While costs may be a worry for most, there are government schemes in the UK such as the Disabled Students Allowance (DSA) and the Access To Work Scheme that can cover some of the costs for students and employees with ADHD to access assistive technology.

Keeping in mind that adults currently seeking a formal ADHD diagnosis could be waiting 6 months plus on average for an assessment*, individuals going through the Access To Work scheme don’t need a formal diagnosis to access help and funding.

How MeisterTask and MindMeister work for ADHD

Two proven solutions we highly recommend are MindMeister and MeisterTask! Those with ADHD are often celebrated due to their high levels of creativity and energy. With the right tools such as MindMeister and MeisterTask, these attributes can be channelled into creating beyond-brilliant projects that instil pride, confidence and joy in the users themselves.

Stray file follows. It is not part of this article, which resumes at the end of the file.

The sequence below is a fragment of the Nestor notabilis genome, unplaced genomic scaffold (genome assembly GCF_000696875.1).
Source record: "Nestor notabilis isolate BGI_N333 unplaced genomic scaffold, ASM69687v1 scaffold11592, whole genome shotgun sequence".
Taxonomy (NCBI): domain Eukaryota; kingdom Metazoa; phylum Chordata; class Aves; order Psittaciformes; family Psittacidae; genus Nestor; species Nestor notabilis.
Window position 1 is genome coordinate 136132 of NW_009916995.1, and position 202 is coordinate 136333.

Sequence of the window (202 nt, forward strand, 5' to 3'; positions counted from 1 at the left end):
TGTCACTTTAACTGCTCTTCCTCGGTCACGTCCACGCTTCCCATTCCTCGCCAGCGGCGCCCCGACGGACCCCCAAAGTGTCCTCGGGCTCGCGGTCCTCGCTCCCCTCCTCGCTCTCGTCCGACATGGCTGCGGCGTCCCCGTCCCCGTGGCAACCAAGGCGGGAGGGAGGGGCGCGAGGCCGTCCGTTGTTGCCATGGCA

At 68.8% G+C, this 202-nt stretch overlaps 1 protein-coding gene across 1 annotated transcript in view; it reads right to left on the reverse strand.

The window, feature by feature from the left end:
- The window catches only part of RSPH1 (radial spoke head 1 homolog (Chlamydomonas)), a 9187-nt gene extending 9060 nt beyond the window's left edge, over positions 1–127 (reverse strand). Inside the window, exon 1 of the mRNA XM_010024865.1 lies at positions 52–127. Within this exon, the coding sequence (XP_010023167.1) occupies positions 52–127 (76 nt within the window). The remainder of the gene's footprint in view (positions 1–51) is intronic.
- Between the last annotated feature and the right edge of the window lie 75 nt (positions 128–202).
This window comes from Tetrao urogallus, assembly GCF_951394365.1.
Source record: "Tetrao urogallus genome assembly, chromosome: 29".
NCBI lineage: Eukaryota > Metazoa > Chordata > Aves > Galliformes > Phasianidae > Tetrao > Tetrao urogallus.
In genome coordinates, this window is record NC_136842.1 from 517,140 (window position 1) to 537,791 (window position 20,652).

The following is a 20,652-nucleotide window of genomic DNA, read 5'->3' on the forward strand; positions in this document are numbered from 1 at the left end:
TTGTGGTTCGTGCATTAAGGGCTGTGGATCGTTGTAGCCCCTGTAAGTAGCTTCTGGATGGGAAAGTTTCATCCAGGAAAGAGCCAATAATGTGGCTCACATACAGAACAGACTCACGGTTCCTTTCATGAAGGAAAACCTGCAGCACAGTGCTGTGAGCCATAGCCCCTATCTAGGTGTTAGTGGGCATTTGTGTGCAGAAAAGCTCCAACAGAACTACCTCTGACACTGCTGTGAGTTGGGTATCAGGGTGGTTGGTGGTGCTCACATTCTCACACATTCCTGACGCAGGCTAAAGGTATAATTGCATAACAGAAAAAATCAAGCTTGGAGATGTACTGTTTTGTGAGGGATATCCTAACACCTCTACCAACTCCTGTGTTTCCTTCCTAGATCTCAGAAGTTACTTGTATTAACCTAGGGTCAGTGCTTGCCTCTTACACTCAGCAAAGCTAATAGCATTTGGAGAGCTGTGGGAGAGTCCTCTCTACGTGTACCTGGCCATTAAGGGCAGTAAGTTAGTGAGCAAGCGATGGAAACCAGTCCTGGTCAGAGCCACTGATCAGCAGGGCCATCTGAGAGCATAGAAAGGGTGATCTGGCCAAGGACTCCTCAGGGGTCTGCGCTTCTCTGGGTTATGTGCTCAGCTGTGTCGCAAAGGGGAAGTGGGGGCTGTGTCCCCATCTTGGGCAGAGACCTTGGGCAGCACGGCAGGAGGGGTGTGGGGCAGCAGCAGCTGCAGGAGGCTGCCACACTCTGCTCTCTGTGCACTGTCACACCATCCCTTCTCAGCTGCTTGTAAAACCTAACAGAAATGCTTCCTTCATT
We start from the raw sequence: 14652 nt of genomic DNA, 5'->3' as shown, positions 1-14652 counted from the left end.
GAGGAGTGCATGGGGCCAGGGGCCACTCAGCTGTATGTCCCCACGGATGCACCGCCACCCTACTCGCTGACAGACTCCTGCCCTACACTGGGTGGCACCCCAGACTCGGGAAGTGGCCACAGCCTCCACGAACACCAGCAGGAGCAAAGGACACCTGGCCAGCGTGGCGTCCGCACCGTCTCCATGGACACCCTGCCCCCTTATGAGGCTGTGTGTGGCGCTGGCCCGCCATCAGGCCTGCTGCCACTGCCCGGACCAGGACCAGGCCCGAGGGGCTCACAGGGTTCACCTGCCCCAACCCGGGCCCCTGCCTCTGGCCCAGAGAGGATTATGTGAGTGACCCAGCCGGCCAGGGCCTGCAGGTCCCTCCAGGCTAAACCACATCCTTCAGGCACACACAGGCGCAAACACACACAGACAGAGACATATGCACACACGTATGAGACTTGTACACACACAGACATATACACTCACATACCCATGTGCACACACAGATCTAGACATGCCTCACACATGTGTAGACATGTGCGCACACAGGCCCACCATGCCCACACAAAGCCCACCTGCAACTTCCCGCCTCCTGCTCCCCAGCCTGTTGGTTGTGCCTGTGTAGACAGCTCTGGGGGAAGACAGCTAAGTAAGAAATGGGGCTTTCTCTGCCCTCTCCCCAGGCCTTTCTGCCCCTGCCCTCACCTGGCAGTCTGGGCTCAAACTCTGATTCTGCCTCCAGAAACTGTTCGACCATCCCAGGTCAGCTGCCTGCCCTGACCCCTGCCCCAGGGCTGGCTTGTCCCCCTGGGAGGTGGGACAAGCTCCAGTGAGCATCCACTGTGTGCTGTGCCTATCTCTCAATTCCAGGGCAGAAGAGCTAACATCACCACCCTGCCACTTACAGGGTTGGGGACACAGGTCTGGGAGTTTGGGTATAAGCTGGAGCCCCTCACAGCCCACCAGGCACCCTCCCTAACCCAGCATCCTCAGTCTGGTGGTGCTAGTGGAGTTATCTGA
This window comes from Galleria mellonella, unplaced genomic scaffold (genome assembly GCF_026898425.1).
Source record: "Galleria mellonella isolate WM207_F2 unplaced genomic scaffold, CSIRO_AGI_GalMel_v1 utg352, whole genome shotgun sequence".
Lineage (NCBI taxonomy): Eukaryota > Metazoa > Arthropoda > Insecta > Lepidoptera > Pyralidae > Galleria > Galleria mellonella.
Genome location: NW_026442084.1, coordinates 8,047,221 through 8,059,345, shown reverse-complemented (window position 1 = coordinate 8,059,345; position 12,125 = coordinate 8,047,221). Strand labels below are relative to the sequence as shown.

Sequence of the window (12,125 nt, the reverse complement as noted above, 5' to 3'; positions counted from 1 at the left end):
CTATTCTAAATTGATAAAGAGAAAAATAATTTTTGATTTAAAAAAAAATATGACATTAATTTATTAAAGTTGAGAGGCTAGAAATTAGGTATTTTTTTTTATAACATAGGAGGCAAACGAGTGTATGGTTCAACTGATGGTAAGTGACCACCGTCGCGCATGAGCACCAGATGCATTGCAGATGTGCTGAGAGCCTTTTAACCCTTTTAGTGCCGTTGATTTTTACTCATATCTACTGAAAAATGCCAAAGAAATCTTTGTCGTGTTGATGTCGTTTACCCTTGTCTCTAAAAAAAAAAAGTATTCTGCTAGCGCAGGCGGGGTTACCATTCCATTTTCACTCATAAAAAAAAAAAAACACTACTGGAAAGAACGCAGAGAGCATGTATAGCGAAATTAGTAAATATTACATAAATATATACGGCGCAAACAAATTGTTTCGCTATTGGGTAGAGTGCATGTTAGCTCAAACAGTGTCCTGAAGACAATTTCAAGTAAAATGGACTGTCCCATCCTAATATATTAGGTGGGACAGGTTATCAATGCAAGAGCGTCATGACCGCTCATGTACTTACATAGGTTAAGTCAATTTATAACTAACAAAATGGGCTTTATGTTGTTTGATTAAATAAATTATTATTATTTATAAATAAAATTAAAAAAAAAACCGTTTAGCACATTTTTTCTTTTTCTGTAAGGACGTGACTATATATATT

Before compiling projects and tasks together, MindMeister can be used to brainstorm, collect ideas and data and even create presentations. Offering features such as drawing connections between branches, adding comments, notes and attachments and personalising maps with specialised layouts and colours, MindMeister gives the user everything they need to conceptualise and explore brilliant ideas efficiently.

From those ideas, tasks can be made within MindMeister, which the user can then find in MeisterTask!

MeisterTask stands out as an exceptional task management solution, offering key features such as a visual management system, task prioritisation, reminders, customisation, and accessibility. Working as a cross-platform web-based app, MeisterTask is an intuitive Kanban-style task manager that allows users to work or collaborate on an unlimited number of projects to completion using an array of organisation and creative tools which are easy to learn and use.